Let me give you the example of the small density pertubation problem, the fact that the Cosmic Microwave Background radiation is uniform to the level of $10^{-5}$ but has inhomogeneities below that, which can be identified with the location of clusters of galaxies and galaxies. Without inflation models, it cannot be explained. With inflation models it is the inflaton field that homogenizes everything but because of quantum mechanics there are quantum fluctuations that are the small inhomogeneities observed. These need a time interval to appear, by definitions of the term "fluctuation". (this is modeled with solutions of quantum mechanical differential equations at $t_{initial}$ to $t_{final}$ )

  • 1
    $\begingroup$ WHY is it true that "There will always be a time interval for the inflation models, by construction"? Why can't a model be constructed that has no time interval during inflation? $\endgroup$
    – S. McGrew
    Dec 11, 2019 at 14:36
  • $\begingroup$ Note I just added a second paragraph to the original question that provides the rationale for the question. Unfortunately, my lack of understanding at formulating inflation models prevents me from seeing how anna v answer addresses the question. $\endgroup$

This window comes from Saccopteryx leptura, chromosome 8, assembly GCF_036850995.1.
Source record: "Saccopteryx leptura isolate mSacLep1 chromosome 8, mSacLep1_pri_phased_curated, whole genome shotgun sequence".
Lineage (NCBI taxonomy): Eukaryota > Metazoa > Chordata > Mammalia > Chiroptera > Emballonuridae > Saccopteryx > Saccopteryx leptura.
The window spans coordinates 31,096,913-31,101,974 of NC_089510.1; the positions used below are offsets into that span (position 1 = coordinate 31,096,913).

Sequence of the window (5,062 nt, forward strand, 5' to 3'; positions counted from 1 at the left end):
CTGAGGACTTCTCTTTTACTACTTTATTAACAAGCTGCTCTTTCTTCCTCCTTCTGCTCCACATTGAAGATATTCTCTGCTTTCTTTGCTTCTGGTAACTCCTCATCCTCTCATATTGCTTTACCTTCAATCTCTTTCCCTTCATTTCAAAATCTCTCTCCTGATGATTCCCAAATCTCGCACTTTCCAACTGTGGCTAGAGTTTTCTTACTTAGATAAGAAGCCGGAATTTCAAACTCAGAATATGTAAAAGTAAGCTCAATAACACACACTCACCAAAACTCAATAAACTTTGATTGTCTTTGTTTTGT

– FritzS
    Dec 11, 2019 at 16:20
  • $\begingroup$ I think I have made clear that a time interval is inevitable in the way the inflation models exist. The length of the interval depends on the conditions to the solutions, which are imposed in order to answer the 4 problems that made the invention of an inflation model necessary. $\endgroup$
    – anna v
    Dec 11, 2019 at 16:29
  • $\begingroup$ @S.McGrew if you look at the equations in the link, it is evident why not. The four problems that inspired the inflation model in order to solve them, will not be solved. There has to be a time interval for the solutions $t_{initial}$ to $t_{final}$ .Just an instantaneous function cannot do it because of the form of the differential equations of the model. $\endgroup$
    – anna v
    Dec 11, 2019 at 16:40
  • $\begingroup$ @anna v, If I understand your answer and comments, the reason for the time duration is inherent in the inflation model, rather than due to physical cause? $\endgroup$
    – FritzS
    Dec 11, 2019 at 16:46